I sit on a bright red deck chair savoring the warmth of the winter sun, enjoying a glass of cognac and a fine cigar.

    Six days earlier, ten inches of fluffy white snow rendered the patio unusable, dreary, cold, and covered by winter's frozen white cloak.  

    As I sit, I reflect on images of those convalescing in asylums, sitting near windows, in high-backed oak chairs with wooden wheels, woven cane seats and backs, blankets wrapped about their legs, absorbing the warmth of the sun, and aimlessly staring at a glistening blanket of freshly fallen snow, blue skies overhead.  Though their eyes are open, do they really see?

    I further reflect on images of white uniformed attendants moving those convalescing to spots where the sun's rays will shine directly upon them, warming them.  I do not recall anyone smiling, not those in high-backed wooden chairs wheeled to bask in the sun's warming rays, nor the attendants who wheel them to where they can relish the comforts of the sun on that cold winter day.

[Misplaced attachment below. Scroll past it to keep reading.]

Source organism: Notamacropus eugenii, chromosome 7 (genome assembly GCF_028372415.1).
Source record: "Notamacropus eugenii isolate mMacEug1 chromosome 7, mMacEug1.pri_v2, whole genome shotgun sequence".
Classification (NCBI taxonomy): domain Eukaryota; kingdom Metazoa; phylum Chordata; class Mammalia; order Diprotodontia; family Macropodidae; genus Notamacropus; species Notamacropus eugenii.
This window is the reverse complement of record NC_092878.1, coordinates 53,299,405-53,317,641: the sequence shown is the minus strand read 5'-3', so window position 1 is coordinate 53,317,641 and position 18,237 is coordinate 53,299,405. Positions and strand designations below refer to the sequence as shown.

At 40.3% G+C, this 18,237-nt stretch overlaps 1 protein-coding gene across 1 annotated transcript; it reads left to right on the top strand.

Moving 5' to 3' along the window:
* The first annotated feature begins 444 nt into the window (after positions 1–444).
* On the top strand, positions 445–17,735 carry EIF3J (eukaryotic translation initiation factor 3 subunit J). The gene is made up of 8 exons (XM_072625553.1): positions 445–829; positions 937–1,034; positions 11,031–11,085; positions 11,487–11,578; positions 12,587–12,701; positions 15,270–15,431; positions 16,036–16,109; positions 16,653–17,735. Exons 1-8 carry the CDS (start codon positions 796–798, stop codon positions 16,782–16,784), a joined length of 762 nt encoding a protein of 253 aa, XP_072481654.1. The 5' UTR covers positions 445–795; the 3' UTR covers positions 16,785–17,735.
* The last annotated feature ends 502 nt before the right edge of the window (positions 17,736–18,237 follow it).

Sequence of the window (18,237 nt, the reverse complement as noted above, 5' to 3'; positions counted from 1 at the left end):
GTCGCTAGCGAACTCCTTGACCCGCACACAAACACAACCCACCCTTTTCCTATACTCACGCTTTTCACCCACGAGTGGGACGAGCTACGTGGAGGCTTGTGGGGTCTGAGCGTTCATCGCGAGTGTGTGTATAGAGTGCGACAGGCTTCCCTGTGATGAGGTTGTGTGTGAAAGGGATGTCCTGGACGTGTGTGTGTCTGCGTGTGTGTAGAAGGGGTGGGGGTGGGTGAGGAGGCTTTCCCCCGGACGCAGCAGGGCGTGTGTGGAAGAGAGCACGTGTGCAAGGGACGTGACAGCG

For five days I was ill.  During that illness, the snow melted.  It pleases me to inhale deeply the fresh, brisk winter air.  I have no attendant.  I position myself precisely where I sit to absorb the bright rays rendering the sun's warmth.  I have no blanket wrapped about my legs.  My chair is red, not oak with cane inserts.  My chair has no wheels. 

    These things considered; I believe I am not convalescing in an asylum.  I am not confined to an oak wheelchair with woven cane seat and back and with tall wooden wheels encircled with solid black rubber tires.  I am not rolled about by white uniformed attendants unable to smile.  I am pleased to declare it is my good fortune to not be an invalid under anyone's domain or care and that I continue to move about freely.  

    I enjoy another cognac and watch my breath and the smoke from my cigar become visible mist that hangs and lingers in the cold winter air.  I am alive.  I may still be sane. Therefore, unlike the others, I smile.